“I'll be 74 in March,” he said. “When they brought me home from the hospital, they brought me to Arcadia.”
The family also gets together for dinner after church on Sunday, with Jordan and the younger James joining when they're home from school.
“I know they're proud of me and my brother because we grew up so close to everybody in that town,” Jordan said. “They still keep in touch with us today, through our parents. That's why I think me and my brother keep it so close to us to make sure we represent Arcadia and not matching it with Edmond. No disrespect to Edmond, but I feel like the people of Arcadia ... that's mostly for them to make sure we remember where we came from.”
The Woodards hear about that pride all over town.
The elder James Woodard is on the Arcadia town council.
“I go around and talk to a lot of people, and before I can talk to them about the town, they start talking to me about basketball,” James said. “They're just as proud as I am.”
Ray Traylor has lived down the street from the Woodards for about 35 years. He knew Marcus when he was growing up and watched Jordan and James growing up as well.
“I wished they'd say they were from Arcadia more,” Traylor said of the OU and Tulsa television broadcasts he watches to keep up with the brothers. “I think everybody in Arcadia's proud of them.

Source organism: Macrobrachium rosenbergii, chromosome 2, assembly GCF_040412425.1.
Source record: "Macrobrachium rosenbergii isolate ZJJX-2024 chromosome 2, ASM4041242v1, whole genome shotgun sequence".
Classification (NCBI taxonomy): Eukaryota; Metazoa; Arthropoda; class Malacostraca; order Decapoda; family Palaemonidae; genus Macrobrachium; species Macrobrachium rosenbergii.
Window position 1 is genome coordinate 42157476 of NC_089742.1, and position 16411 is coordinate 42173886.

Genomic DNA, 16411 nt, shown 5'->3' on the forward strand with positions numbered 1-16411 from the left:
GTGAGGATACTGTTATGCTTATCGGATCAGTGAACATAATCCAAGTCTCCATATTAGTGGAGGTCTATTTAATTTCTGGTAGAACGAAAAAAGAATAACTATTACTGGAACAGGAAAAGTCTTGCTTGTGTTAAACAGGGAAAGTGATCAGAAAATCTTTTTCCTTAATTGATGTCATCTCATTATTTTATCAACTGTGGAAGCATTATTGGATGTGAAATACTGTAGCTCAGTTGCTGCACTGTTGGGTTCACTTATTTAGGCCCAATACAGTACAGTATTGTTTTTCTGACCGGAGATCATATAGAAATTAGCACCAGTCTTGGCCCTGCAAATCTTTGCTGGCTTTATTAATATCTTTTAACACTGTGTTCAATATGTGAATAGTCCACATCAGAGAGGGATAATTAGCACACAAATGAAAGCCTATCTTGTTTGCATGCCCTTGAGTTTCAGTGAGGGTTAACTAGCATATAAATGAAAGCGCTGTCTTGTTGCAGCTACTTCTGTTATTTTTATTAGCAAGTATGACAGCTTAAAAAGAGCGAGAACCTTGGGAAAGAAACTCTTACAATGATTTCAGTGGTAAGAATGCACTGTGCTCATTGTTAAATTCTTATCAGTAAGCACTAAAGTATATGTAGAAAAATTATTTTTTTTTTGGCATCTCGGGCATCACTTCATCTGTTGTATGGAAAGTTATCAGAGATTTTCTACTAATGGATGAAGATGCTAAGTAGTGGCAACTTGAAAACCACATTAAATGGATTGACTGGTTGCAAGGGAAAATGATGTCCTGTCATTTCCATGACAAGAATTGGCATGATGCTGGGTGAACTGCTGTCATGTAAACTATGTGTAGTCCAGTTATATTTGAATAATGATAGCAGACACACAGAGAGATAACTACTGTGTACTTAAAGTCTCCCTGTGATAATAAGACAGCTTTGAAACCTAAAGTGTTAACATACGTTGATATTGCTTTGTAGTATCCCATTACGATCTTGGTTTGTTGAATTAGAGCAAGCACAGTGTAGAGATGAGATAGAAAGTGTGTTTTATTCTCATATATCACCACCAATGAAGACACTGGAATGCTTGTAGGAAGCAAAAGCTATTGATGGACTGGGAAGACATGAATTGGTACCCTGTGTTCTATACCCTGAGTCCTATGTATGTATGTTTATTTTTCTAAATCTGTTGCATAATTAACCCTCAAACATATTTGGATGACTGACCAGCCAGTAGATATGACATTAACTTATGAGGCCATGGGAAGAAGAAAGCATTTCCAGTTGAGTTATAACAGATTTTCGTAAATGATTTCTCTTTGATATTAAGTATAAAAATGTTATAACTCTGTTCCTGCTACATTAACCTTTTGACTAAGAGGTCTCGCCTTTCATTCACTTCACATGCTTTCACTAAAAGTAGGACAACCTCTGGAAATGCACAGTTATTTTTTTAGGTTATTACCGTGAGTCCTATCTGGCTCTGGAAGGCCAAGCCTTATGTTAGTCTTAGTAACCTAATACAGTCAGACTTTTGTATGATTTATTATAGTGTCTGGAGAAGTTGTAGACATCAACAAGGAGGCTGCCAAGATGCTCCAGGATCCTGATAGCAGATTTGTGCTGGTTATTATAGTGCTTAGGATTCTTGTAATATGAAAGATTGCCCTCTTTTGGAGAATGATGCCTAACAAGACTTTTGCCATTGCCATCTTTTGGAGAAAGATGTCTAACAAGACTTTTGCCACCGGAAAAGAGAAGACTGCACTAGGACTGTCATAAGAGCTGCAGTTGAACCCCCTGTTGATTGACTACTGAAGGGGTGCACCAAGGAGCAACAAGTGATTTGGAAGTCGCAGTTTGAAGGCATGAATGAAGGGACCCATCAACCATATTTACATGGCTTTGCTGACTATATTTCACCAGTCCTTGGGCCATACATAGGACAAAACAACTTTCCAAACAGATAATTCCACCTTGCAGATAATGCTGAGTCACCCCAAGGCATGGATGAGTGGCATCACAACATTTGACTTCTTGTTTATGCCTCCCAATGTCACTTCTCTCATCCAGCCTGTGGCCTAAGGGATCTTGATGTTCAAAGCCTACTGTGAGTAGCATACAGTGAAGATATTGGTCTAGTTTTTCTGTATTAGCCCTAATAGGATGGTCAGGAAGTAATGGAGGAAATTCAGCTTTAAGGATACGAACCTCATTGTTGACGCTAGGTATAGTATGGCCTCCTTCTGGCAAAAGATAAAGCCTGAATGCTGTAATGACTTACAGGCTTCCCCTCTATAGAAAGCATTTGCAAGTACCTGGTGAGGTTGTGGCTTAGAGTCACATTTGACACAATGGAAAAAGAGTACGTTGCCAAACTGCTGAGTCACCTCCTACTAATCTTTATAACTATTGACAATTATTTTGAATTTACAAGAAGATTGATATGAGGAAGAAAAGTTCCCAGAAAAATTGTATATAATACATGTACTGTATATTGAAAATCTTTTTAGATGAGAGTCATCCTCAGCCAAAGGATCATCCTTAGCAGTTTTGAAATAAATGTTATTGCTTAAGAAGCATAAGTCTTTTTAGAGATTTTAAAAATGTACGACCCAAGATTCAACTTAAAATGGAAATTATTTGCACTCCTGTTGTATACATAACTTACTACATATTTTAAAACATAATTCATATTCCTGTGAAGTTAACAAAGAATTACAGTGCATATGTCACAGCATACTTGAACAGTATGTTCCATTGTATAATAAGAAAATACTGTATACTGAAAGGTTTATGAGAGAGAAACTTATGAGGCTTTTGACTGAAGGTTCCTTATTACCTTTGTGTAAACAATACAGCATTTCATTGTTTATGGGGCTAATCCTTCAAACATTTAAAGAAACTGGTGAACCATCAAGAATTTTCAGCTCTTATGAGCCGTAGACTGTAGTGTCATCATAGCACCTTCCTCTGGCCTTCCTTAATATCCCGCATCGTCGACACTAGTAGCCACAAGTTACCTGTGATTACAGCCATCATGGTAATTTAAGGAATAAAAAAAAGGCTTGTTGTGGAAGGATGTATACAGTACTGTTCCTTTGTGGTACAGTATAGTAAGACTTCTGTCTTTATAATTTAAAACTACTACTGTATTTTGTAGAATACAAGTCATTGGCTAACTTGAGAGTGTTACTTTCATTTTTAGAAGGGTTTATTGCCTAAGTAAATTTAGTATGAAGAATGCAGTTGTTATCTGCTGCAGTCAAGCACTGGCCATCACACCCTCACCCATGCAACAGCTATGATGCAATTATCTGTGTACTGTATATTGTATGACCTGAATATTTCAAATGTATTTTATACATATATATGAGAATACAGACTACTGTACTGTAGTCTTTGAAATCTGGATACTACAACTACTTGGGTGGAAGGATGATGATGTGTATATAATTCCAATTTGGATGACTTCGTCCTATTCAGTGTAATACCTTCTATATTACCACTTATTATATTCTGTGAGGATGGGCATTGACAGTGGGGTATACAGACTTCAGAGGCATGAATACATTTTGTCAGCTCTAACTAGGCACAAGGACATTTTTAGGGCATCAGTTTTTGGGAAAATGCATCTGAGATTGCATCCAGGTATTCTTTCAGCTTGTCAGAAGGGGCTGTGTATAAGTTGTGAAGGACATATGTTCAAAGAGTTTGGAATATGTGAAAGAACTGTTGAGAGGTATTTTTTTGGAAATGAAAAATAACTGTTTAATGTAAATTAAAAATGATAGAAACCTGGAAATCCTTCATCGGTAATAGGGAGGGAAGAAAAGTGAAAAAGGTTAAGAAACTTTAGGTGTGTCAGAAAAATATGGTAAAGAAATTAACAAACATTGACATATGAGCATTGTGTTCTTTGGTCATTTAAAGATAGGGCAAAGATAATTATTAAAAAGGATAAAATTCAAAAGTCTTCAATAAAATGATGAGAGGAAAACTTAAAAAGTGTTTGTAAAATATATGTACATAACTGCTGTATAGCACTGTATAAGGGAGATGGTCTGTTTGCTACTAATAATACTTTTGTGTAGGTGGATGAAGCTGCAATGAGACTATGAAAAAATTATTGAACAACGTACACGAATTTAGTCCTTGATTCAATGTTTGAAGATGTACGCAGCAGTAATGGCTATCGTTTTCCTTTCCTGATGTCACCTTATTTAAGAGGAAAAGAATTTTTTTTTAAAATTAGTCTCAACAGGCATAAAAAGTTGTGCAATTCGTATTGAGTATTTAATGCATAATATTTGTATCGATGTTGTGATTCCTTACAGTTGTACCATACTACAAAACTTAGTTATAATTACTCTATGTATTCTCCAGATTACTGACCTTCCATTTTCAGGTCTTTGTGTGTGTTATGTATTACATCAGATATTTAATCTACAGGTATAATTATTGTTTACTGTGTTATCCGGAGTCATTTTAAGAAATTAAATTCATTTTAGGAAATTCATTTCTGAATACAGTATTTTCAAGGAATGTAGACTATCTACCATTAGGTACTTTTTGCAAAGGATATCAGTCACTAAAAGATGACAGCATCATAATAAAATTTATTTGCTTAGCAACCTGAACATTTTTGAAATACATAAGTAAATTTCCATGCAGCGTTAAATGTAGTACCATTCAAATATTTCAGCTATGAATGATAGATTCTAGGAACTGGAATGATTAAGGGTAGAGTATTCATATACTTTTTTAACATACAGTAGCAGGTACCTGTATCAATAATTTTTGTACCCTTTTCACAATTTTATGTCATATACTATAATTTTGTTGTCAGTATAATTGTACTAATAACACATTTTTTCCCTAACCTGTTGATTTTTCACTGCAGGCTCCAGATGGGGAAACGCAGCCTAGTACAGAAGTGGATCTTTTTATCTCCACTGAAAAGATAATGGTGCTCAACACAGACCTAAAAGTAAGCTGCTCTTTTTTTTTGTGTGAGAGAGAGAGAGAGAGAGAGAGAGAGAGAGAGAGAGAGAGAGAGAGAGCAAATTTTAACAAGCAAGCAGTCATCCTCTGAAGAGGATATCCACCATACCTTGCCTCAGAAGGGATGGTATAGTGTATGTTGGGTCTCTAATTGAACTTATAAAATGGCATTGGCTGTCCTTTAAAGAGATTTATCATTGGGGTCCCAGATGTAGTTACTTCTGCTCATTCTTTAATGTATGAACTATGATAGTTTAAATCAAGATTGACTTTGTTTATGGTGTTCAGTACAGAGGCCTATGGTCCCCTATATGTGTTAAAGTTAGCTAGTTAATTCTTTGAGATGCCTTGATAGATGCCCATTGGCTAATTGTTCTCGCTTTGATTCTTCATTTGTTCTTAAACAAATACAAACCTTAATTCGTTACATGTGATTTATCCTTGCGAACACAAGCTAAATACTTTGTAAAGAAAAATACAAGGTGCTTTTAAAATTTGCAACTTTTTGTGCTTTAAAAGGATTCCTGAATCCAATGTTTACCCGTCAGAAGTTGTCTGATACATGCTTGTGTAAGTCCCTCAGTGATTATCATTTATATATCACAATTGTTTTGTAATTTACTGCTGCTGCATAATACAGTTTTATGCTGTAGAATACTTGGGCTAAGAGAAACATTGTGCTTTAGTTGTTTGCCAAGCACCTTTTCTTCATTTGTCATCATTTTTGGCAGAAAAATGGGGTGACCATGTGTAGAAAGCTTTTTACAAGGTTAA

“I've known them since they were in grade school, and they always seem to make it their business to be in the right crowd. Arcadia's a small town, but you can still get mixed up with the wrong people. They never did that.”
Gordon Allensworth grew up playing basketball on that blacktop court with Marcus and now follows OU and Tulsa basketball because of the Woodards.
“When they were growing up and we were still playing, they'd come and cheer us on. At the rodeos, they were always helping us out,” Allensworth said. “He (Marcus) raised some good kids. They're just good, well-mannered kids and we love cheering for them.”